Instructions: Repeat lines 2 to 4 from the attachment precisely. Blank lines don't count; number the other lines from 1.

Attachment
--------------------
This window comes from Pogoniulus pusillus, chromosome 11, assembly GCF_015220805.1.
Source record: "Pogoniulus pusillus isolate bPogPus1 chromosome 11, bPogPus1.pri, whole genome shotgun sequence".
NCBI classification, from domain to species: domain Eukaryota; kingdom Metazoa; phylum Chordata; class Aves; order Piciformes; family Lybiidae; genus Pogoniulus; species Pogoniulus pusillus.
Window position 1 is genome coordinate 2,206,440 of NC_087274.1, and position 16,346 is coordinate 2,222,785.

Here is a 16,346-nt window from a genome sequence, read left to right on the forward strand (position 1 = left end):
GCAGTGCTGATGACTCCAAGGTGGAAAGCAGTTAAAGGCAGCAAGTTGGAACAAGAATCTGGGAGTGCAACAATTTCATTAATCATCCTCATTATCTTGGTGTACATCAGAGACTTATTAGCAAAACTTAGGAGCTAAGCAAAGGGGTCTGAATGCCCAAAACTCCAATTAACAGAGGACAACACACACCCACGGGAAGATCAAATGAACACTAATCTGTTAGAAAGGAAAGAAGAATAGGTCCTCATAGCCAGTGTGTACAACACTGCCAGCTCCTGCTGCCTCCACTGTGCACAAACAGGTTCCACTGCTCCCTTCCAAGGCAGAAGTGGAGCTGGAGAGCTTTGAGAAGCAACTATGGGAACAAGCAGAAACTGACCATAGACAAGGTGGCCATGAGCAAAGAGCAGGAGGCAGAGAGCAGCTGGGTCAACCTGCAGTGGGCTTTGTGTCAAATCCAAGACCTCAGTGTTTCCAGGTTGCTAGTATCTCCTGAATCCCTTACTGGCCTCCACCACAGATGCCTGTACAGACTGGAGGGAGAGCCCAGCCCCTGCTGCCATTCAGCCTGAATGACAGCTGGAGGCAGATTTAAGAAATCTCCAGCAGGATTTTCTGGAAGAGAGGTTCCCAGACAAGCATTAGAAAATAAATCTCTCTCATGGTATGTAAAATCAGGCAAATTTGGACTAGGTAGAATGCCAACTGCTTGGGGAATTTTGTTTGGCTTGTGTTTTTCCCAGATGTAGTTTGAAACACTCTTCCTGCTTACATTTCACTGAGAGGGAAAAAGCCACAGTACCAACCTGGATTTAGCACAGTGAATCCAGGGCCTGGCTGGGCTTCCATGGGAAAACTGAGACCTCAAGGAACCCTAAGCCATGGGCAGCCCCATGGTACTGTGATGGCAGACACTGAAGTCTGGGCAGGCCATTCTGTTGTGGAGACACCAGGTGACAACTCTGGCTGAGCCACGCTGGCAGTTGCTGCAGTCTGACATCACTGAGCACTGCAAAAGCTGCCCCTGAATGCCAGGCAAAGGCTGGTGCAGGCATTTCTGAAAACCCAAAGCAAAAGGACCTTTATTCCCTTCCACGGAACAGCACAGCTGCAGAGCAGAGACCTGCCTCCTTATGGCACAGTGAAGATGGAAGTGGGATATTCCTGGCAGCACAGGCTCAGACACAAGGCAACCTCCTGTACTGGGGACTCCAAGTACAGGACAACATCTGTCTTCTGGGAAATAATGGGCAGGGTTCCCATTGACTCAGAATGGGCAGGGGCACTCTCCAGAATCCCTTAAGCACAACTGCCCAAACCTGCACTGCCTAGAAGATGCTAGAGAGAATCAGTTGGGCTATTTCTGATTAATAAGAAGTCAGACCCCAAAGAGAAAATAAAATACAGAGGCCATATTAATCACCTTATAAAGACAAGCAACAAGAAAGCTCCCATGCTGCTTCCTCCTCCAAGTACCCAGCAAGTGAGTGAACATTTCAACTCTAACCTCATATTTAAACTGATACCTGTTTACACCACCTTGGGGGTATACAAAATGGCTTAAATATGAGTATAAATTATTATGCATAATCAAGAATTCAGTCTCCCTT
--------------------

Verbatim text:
Source record: "Pogoniulus pusillus isolate bPogPus1 chromosome 11, bPogPus1.pri, whole genome shotgun sequence".
NCBI classification, from domain to species: domain Eukaryota; kingdom Metazoa; phylum Chordata; class Aves; order Piciformes; family Lybiidae; genus Pogoniulus; species Pogoniulus pusillus.
Window position 1 is genome coordinate 2,206,440 of NC_087274.1, and position 16,346 is coordinate 2,222,785.